As we are in the Ten Days of Repentance here, I thought I would comment on some apologies I have received of late. As a brief commentary on our wonderful modern lives, I should note one of the apologies I will discuss here came to me through Facebook, the other through email. The apologizers will remain anonymous.
I received one, which reads like this:
“Dear friends,L’shanah tovah u’m’tukah l’chol! A very happy and sweet new year to everyone! To those of you who are in their first year of college like me, I wish you a wonderful start to this new stage in your lives, and an even better future. To those of you who are beyond the college experience, I wish you lives full of happiness and love. To those of you who are yet to reach this point in life, I wish you the success and fulfillment you need and deserve on your way!
As the new year 5768 begins, let us all start with a clean slate, a happy heart, and an open mind.
At this time of the Days of Awe between Rosh Hashanah (the new year) and Yom Kippur (the Day of Atonement), I would like to take this opportunity to apologize to you personally. If, during this past year, I have said or done anything that hurt you, offended you, or wronged you in any way, shape, or form, I am sincerely sorry. Please forgive me, so that I may repent on Yom Kippur and be forgiven, that I may have “at one-ment,” atonement.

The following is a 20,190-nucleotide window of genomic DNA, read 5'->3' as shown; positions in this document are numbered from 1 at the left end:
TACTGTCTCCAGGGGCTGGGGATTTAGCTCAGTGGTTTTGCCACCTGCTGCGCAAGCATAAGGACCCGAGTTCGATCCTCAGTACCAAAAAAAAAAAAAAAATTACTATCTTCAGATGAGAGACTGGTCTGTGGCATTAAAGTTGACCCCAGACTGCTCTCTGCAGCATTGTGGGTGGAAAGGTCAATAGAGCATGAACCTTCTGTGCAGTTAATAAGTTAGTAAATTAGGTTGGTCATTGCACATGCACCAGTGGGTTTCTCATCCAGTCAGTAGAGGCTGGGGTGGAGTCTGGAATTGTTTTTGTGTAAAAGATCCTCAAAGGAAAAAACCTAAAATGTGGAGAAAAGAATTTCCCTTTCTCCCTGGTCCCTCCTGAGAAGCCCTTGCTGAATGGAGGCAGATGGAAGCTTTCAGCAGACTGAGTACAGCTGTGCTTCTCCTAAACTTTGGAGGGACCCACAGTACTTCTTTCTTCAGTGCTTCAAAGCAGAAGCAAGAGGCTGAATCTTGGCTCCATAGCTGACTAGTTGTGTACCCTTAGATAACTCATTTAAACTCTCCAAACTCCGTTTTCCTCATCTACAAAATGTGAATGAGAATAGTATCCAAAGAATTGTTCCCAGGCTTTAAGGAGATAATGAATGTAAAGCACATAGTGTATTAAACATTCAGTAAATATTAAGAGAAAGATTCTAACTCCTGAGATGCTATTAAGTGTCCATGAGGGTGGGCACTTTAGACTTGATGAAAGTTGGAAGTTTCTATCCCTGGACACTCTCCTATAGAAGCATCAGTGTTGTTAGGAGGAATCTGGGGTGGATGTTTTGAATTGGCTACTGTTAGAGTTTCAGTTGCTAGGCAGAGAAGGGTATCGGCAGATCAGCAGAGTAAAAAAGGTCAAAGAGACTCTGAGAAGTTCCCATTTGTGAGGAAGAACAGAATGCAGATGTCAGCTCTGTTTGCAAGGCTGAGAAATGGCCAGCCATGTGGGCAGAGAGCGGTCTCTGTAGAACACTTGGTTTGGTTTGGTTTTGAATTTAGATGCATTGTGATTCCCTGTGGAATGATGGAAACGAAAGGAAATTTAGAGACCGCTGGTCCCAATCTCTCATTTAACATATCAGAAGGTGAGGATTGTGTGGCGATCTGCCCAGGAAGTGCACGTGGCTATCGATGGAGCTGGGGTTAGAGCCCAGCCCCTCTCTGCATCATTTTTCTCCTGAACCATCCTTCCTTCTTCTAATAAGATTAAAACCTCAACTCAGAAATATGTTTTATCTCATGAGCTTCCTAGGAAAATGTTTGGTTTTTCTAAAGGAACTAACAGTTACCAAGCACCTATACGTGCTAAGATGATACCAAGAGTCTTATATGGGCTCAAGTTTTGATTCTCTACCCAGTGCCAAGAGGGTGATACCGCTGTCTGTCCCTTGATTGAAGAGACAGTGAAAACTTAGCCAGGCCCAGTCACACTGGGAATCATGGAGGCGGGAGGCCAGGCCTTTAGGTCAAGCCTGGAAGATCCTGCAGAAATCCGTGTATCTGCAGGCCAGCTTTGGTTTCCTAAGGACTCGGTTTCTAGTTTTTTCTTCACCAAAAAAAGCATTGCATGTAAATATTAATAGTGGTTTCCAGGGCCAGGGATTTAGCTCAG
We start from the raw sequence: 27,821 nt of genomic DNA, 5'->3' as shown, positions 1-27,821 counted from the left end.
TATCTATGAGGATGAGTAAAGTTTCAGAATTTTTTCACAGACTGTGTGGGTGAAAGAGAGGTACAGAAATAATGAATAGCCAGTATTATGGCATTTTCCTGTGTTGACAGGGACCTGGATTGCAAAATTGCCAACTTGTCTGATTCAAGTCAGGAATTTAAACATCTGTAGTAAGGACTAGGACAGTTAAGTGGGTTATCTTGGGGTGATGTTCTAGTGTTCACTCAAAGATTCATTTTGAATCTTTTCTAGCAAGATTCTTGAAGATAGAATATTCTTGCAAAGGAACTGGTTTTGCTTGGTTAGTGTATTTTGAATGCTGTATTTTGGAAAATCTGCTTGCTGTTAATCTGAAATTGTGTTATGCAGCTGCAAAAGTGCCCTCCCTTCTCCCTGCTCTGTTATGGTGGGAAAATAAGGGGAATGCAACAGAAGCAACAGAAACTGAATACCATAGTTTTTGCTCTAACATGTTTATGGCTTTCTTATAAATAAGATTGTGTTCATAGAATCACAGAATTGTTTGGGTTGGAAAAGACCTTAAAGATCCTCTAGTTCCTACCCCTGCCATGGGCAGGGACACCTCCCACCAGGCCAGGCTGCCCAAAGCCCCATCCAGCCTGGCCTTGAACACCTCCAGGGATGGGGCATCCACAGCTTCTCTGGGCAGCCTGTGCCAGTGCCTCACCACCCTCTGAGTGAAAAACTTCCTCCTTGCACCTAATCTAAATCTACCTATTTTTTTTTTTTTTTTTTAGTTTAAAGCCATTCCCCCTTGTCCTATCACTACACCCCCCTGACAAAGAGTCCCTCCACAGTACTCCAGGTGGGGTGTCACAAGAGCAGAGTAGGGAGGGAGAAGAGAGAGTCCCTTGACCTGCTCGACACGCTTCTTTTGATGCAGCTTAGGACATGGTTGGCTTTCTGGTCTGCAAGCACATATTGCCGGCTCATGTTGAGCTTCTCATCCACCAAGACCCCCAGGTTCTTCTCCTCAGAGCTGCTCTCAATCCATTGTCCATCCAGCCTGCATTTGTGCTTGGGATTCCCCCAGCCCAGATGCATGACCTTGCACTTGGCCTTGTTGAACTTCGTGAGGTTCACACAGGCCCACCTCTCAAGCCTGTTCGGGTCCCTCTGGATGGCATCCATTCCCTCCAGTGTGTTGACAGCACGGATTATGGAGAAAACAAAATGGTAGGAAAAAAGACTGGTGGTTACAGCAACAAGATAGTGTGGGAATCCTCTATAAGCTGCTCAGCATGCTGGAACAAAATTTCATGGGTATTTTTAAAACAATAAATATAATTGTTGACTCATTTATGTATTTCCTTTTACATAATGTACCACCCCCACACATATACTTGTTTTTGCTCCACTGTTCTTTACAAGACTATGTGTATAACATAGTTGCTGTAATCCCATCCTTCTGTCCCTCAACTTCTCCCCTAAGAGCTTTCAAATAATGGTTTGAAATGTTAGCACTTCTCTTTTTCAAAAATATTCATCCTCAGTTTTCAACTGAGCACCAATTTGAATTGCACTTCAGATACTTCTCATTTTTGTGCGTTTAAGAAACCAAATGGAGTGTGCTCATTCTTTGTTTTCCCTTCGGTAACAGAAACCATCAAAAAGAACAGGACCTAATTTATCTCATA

Thank you, and may you have an easy fast next Saturday, if you are participating.
With much love and affection,
The other, the one from Facebook, reads like this:
I just want to say sorry for anything I did this year that hurt you.
-Plona Bat Almoni”
The first seems to be a general “Happy New Year!” letter. It was sent to many people all at the same time. As a New Year letter life-update sort of thing, it is fine. My question is, then, is this still the appropriate place for atonement? To be clear, this person has never done anything to hurt me. I think I have only even seen them once in the last year. What if she had wronged me in some way? I do not know that I could forgive for such an apology. What if I wrote back to accept he apology for a wrong she had not perceived as a wrong? Specificity, I get a sense, must be included in the initial appeal for forgiveness.
As for the second one, this apology was sent only to me. It may seem vague on the surface, but I will note that we both knew exactly what she was referring to and there was thus no need to be more explicit. This attempt at atonement, in my eyes, is the superior one because it was person-specific and event-specific.